Nashville is now one of 20 finalists for Amazon’s highly coveted second headquarters. It promises to bring as many as 50,000 jobs and the caché of welcoming one of the world’s most successful companies. But it’s not clear what Nashville is promising in return.
We talked with Adam Sichko with the Nashville Business Journal, who has been
reporting on the city’s incentive plan. Listen to the interview above, or read an abbreviated version below.
Do we know what was in Nashville’s proposal?
“We don’t know very much about what was in Nashville’s pitch, and that’s the case for the majority of the cities and markets that bid on this headquarters, I would say. The bid was compiled by the Nashville Area Chamber of Commerce, acting in concert with the mayor’s office and also the state Department of Economic and Community Development. For reasons including open records laws and the fact that the Chamber is a private organization, they have declined to publicize the details of exactly what was in the city’s pitch to Amazon.”
Is it unusual that Nashville isn’t releasing much information at all?
“A number of cities may not have taken as specific of an approach. They may have in broad strokes outlined the various incentives programs that exist. For instance, we know that Metro makes available a jobs grant of $500 per job, per year, over a seven-year period to any number of companies that are expanding in the city. Metro also has the ability to waive property taxes. The state also has its own prescription for incentive programs that are out there in public, so you can do some very rough math, but we still don’t know with any precision or specificity what exactly is in that bid.”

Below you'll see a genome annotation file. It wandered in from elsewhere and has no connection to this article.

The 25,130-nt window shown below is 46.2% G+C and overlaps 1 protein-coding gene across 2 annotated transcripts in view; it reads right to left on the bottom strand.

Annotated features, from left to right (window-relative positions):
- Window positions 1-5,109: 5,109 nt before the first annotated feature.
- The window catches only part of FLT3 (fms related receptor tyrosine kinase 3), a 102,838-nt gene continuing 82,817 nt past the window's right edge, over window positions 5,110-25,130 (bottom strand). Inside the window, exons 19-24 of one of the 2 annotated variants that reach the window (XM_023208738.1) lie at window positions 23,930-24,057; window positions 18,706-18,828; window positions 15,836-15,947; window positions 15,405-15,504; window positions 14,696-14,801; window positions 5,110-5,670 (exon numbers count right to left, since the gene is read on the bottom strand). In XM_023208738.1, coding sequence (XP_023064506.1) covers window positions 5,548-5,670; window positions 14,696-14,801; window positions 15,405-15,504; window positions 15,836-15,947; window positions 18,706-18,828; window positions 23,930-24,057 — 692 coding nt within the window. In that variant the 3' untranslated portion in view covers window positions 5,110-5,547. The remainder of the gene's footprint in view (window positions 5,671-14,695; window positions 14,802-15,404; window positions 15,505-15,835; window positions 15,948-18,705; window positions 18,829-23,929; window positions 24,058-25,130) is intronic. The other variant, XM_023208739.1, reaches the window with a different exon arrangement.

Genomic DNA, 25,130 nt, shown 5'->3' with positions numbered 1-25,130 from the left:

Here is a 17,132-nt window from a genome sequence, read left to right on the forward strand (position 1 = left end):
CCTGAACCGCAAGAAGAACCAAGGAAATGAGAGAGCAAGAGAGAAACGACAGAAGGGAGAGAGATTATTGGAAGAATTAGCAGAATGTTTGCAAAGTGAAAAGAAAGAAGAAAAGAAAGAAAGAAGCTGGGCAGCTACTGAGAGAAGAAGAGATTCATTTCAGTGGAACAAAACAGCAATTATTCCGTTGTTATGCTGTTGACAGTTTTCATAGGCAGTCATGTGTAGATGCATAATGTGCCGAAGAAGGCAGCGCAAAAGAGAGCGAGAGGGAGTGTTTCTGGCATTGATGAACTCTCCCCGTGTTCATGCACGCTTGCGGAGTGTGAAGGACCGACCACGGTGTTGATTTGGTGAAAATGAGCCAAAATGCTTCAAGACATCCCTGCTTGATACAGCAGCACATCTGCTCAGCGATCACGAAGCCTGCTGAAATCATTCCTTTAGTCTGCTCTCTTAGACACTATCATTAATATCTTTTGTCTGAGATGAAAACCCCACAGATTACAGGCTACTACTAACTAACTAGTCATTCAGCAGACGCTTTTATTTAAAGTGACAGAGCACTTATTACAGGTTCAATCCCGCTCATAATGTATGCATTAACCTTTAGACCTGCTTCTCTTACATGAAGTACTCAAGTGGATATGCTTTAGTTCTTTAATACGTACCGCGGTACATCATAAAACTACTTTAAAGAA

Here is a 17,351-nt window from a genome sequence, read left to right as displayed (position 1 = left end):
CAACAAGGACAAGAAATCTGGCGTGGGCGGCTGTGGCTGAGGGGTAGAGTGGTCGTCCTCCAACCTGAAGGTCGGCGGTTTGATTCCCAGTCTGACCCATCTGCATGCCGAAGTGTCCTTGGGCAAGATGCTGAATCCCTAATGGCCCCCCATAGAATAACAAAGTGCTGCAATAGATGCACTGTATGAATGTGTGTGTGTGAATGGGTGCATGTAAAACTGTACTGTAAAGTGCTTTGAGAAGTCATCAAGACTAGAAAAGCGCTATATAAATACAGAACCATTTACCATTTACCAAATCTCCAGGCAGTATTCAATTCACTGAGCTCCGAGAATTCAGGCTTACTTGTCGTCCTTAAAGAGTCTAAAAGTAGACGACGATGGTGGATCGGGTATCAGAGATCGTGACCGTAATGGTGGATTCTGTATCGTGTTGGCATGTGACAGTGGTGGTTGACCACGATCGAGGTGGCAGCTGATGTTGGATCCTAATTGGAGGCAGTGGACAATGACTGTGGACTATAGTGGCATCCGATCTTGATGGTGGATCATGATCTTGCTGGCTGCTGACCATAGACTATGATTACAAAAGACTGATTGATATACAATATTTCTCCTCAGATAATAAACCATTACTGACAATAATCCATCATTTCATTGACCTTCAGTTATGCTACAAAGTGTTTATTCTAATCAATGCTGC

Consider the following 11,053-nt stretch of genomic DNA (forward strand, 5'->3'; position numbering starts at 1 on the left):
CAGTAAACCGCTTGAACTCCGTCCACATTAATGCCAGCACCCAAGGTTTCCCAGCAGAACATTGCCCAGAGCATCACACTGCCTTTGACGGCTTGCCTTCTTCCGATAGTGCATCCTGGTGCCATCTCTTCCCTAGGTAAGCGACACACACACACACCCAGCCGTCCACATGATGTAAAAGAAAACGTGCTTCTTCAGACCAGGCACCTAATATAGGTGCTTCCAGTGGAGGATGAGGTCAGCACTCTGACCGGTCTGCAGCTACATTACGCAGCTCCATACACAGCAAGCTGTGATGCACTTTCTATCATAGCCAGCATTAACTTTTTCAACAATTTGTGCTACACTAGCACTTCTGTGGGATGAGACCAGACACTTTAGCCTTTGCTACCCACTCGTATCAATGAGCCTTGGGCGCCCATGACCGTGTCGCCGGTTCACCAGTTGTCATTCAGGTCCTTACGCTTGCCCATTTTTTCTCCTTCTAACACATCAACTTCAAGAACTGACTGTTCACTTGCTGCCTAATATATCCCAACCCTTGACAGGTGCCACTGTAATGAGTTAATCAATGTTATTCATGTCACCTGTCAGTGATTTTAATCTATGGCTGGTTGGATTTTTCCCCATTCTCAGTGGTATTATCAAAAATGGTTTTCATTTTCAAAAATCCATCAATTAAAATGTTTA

What do you think Nashville’s real chances are?
“There is actually an Irish bookmaker who will let you place wagers on which city is going to get this Amazon bid.
“When this bid first started, it was almost like a fantasy. A project of this scale does not come around every year, or even every decade. Now that Nashville has been shortlisted, this is now more of a gut-check moment for the people who live and work in this city: Do we really want this? Can we absorb this amount of growth when we already having debates about housing affordability and transit issues?
“I think another question is going to be the size of our tech workforce. If you look at the other 20 cities in contention here, most of them have more sizable existing pools of tech workers. So, I feel that Nashville’s bid would have to rely more on the ‘build it and they will come’ dynamic.”